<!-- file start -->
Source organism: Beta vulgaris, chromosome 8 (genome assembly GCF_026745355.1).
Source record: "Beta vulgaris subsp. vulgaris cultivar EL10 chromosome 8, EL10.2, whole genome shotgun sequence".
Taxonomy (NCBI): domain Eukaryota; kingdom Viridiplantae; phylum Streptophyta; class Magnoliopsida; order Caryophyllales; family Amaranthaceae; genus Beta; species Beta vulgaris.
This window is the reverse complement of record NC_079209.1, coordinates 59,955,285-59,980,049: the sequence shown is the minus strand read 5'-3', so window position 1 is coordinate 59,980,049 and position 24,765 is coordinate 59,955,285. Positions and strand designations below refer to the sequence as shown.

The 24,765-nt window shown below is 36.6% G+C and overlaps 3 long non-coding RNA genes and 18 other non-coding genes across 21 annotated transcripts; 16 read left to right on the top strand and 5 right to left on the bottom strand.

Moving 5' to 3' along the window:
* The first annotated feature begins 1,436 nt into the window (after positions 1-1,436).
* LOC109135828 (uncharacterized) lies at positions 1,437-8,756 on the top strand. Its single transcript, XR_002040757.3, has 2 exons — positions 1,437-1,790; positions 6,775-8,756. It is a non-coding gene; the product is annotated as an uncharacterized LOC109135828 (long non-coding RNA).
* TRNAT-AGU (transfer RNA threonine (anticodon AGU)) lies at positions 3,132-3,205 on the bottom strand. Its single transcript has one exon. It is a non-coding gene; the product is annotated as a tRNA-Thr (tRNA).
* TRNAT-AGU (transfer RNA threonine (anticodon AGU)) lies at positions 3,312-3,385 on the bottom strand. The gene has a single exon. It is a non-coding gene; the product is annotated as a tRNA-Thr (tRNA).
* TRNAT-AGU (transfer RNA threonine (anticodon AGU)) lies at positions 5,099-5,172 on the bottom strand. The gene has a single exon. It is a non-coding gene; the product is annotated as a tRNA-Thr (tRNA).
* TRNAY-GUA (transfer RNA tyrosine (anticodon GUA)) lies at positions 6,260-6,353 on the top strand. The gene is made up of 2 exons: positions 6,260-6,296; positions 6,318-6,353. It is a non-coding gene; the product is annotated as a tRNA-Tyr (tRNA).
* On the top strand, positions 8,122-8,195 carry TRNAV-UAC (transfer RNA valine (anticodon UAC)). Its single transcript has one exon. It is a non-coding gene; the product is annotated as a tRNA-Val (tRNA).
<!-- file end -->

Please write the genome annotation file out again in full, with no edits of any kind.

Source organism: Beta vulgaris, chromosome 8 (genome assembly GCF_026745355.1).
Source record: "Beta vulgaris subsp. vulgaris cultivar EL10 chromosome 8, EL10.2, whole genome shotgun sequence".
Taxonomy (NCBI): domain Eukaryota; kingdom Viridiplantae; phylum Streptophyta; class Magnoliopsida; order Caryophyllales; family Amaranthaceae; genus Beta; species Beta vulgaris.
This window is the reverse complement of record NC_079209.1, coordinates 59,955,285-59,980,049: the sequence shown is the minus strand read 5'-3', so window position 1 is coordinate 59,980,049 and position 24,765 is coordinate 59,955,285. Positions and strand designations below refer to the sequence as shown.

The 24,765-nt window shown below is 36.6% G+C and overlaps 3 long non-coding RNA genes and 18 other non-coding genes across 21 annotated transcripts; 16 read left to right on the top strand and 5 right to left on the bottom strand.

Moving 5' to 3' along the window:
* The first annotated feature begins 1,436 nt into the window (after positions 1-1,436).
* LOC109135828 (uncharacterized) lies at positions 1,437-8,756 on the top strand. Its single transcript, XR_002040757.3, has 2 exons — positions 1,437-1,790; positions 6,775-8,756. It is a non-coding gene; the product is annotated as an uncharacterized LOC109135828 (long non-coding RNA).
* TRNAT-AGU (transfer RNA threonine (anticodon AGU)) lies at positions 3,132-3,205 on the bottom strand. Its single transcript has one exon. It is a non-coding gene; the product is annotated as a tRNA-Thr (tRNA).
* TRNAT-AGU (transfer RNA threonine (anticodon AGU)) lies at positions 3,312-3,385 on the bottom strand. The gene has a single exon. It is a non-coding gene; the product is annotated as a tRNA-Thr (tRNA).
* TRNAT-AGU (transfer RNA threonine (anticodon AGU)) lies at positions 5,099-5,172 on the bottom strand. The gene has a single exon. It is a non-coding gene; the product is annotated as a tRNA-Thr (tRNA).
* TRNAY-GUA (transfer RNA tyrosine (anticodon GUA)) lies at positions 6,260-6,353 on the top strand. The gene is made up of 2 exons: positions 6,260-6,296; positions 6,318-6,353. It is a non-coding gene; the product is annotated as a tRNA-Tyr (tRNA).
* On the top strand, positions 8,122-8,195 carry TRNAV-UAC (transfer RNA valine (anticodon UAC)). Its single transcript has one exon. It is a non-coding gene; the product is annotated as a tRNA-Val (tRNA).